For me, being mentally prepared means, being physically prepared. I don't think it is like taping a picture to the fridg of a Mercedes to help you get rich, or the power of positive thinking, it has to be based on something. Good players don't usually play bad, they play a predictable speed within certain limits most all the time. They don't go to the table every time not knowing what is going to happen and wishing and hoping they play good, they will most likely play good. When players match up, they fully expect to play their speed as do the side bettors. In a tournament match, because of the short duration, there may be some mental preparedness in that, you have to be sure you are ready to play and your thoughts are not somewhere else. You don't want to get behind in the match because it is such sudden death. I know there are self books out there, but nothing can help more then being well practiced and having confidence, (Not false confidence), in what you can do.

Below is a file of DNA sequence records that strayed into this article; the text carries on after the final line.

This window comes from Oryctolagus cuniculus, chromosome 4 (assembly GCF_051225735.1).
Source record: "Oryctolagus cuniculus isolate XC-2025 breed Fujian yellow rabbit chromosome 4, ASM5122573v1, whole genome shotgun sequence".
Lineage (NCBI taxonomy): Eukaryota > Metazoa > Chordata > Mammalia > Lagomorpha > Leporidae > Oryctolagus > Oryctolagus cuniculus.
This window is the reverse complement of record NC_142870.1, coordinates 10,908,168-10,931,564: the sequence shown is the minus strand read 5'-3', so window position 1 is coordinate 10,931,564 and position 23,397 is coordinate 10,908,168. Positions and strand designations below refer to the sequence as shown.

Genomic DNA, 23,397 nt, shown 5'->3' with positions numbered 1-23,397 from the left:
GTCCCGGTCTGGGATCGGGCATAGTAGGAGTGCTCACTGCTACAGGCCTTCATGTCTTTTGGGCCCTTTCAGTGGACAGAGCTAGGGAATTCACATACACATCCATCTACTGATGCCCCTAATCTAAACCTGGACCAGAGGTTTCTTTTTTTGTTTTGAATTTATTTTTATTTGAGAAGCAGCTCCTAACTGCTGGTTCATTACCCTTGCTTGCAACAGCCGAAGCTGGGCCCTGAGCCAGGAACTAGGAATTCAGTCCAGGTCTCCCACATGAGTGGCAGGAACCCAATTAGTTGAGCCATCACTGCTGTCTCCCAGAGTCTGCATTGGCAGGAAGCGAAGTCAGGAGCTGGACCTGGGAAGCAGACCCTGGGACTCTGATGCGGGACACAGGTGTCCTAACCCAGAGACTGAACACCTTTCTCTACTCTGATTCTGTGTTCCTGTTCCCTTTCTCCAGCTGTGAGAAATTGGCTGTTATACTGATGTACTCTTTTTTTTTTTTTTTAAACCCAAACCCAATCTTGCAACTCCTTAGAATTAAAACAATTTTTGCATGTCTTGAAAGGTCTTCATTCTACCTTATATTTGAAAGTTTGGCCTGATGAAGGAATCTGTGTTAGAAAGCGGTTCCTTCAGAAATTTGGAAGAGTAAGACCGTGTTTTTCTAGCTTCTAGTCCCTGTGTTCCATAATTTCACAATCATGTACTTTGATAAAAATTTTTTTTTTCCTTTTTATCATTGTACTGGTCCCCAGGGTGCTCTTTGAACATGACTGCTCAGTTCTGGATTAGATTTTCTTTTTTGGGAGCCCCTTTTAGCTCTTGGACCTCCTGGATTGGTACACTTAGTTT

I honestly think most of the good players on this board will tell you, they don't have any days where they can't make a ball. Some days are better the others but that is about it. Among professionals you may see a player take a beating and he may appear to not be playing good, but it is more due to the level they are competing at. Any mistake may be a disaster against a top player, even if you are in dead stroke. I just don't think there are any short cuts to good play other then proper practice and competitive experience. I know my last comment may seem contradictory, but it takes competitive play to teach you, you can win. You may have failures in the beginning, even after a lot of practice, but I don't know how you can mentally prepare for competition, other then through experience.